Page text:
When it was my turn to go, I go up, went to the side of the sail and threw my new sneakers into the water. When the lifeboat got close and the boat was up and going down, I jumped on top of the raft and pulled myself inside. The next 2 hours were some of the worst in my life. I was seasick and the only place I could throw up was to unzip my poopy suit and throw up into it. I was by a hatch but couldnâ€™t lean out. I remember just wanting to close my eyes and sleep. TMC Blackburn grabbed my hand and told me I could close my eyes, but I had to occasionally squeeze his hand to let him know I was still alive. I appreciated that. After a while, a diver came to the hatch and we were taken out one by one to a helicopter. I remember when I was in the water with the guy holding me, telling me what was going to happen, I threw up on him [ed: I suspect this was the wet crewman from the HSL-44 helo, AW Brian Hendrix]. To his credit, he just washed it off and kept going. He later ended up on the Kennedy on a makeshift bed next to me. He had rescued about twice the number of people he was supposed to.
From the helo, I was deposited on the Carr and I remember a gung ho corpsman (he had just finished a tour with the marines) [ed: HMC(SW) Mentzer - a superior HMC!] came up to me. All I wanted was to get horizontal. They took my clothes and gave me a dry poopy suit and I lay down. I got an IV and then transferred me to the Kennedy. When the chopper started to take off, the door was open, I was strapped into a stretcher and the stretcher moved. I grabbed the post holding the seats and held on for dear life.
While aboard the Kennedy, they had a fire. I remember having trouble getting to sleep (couldnâ€™t breathe well and throat was sore). On the CCTV was a Captains mast when the fire alarm went off. No one moved. I questioned what I was to do and they told me to go to bed, the fire department will take care of it.
The next day, we go on a helo and were taken to the hospital. En-route, I was allowed to put on a harness and look out the open door. It was cool.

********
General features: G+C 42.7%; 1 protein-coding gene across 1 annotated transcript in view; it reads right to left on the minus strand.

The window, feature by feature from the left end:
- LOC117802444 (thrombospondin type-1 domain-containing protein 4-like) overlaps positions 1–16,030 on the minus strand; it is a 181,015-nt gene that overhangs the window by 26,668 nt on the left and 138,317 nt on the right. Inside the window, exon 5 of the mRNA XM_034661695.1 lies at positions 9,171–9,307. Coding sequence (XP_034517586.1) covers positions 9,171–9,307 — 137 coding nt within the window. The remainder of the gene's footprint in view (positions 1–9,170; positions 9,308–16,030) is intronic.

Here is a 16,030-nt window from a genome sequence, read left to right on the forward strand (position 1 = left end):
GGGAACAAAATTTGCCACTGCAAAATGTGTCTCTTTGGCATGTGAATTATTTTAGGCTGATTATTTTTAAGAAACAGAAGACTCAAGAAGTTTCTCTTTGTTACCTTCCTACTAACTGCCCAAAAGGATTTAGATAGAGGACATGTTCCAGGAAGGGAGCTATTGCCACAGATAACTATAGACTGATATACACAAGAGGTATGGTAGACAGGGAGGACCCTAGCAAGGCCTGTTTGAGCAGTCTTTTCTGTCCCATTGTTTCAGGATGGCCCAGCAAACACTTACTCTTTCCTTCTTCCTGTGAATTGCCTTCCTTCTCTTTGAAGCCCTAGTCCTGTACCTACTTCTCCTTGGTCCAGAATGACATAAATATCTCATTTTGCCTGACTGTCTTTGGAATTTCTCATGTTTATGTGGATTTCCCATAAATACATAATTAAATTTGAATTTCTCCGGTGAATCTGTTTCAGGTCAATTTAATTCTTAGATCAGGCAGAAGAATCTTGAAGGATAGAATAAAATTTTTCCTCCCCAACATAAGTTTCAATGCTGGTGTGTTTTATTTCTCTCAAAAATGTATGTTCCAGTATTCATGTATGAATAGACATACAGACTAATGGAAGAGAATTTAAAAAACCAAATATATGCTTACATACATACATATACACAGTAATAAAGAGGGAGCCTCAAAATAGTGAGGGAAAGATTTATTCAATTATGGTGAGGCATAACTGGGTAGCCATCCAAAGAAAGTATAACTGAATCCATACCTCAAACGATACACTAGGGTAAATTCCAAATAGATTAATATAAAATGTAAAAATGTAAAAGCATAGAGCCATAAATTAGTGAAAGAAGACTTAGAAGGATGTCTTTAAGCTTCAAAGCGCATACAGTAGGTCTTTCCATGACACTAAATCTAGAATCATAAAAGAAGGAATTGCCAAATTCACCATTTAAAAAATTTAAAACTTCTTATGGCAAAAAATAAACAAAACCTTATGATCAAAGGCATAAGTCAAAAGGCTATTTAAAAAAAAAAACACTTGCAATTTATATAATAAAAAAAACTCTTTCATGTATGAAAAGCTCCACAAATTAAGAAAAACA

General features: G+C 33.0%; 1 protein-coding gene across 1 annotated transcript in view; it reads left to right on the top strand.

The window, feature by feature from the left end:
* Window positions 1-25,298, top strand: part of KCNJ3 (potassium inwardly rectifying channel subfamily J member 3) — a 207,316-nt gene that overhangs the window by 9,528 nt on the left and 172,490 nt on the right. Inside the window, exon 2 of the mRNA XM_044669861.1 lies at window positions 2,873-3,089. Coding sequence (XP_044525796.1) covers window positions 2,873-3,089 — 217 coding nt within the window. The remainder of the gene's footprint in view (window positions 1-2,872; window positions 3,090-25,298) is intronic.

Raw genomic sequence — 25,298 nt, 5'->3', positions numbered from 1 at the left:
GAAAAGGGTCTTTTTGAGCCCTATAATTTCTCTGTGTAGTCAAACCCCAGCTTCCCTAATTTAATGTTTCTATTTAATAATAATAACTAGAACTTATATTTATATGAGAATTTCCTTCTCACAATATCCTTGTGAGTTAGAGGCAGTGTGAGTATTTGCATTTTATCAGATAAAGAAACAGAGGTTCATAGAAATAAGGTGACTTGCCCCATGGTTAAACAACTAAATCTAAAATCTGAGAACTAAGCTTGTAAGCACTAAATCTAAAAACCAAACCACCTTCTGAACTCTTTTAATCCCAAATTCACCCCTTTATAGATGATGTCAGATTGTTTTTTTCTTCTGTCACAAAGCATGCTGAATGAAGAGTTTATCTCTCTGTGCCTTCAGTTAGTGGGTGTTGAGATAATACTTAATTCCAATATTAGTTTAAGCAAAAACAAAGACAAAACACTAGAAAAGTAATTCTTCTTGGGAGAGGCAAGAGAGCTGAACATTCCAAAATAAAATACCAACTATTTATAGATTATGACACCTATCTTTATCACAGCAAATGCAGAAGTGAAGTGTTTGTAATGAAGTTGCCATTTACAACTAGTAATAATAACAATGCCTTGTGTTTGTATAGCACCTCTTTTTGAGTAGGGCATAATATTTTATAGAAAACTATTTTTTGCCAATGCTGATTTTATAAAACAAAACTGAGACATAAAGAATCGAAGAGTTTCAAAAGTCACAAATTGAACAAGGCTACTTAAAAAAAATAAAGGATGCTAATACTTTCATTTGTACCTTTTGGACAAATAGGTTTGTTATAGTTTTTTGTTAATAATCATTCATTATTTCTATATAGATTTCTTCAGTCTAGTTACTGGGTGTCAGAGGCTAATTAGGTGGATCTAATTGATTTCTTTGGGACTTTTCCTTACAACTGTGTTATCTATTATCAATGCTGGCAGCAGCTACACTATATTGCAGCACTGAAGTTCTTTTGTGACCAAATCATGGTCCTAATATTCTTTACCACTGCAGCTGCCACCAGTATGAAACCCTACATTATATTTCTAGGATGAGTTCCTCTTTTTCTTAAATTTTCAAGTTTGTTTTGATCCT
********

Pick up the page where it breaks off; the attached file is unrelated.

Once at the hospital, they did triage and it was determined that I had pretty extensive smoke inhalation. I ended up on oxygen and albuteral. I was finally able to get in touch with my wife and family. Maybe another time I will tell you what she went through during all this. Suffice it to say, squadron was very unprepared for something like this to happen.
I was discharged a few days later and went home.
There were some definite heroes that day:
Lt. Everts – For getting the ship safely to PD and the surface.
Tony Silvia – For trying to save Bob Bordelons life.
??? Ledbetter – For jumping in and getting the life rafts to the boat when they were dropped off.
Rescue swimmers – For going above and beyond.
Jim Yates – For telling squadron about the hatches -though they shut him down on this.
TMC ??? – Who tried like hell to get squadron to allow the hatches to be inspected.
Lt. Ellsworth – For getting up there and getting the hatch open.
If you haven’t read that entire comment thread, then you’re missing some other first person info, too.
Jim Chapman loaned me the December 1988 Approach magazine, which his parents had saved all these years, so I could scan two articles, one by the SH-3 Helo pilot, CDR Waickwicz (later ADM), and the other by Jim. Click on the cover picture below to get to the .pdf of those pages from Approach.
Well done, LT Ray Everts.Â Rest in peace.
Other shipmates of the BONEFISH crew who were lost 4/24/2009 were:
If anyone has any info regarding this disaster, particularly on the salvage operations, please leave a comment and let me know how to contact you.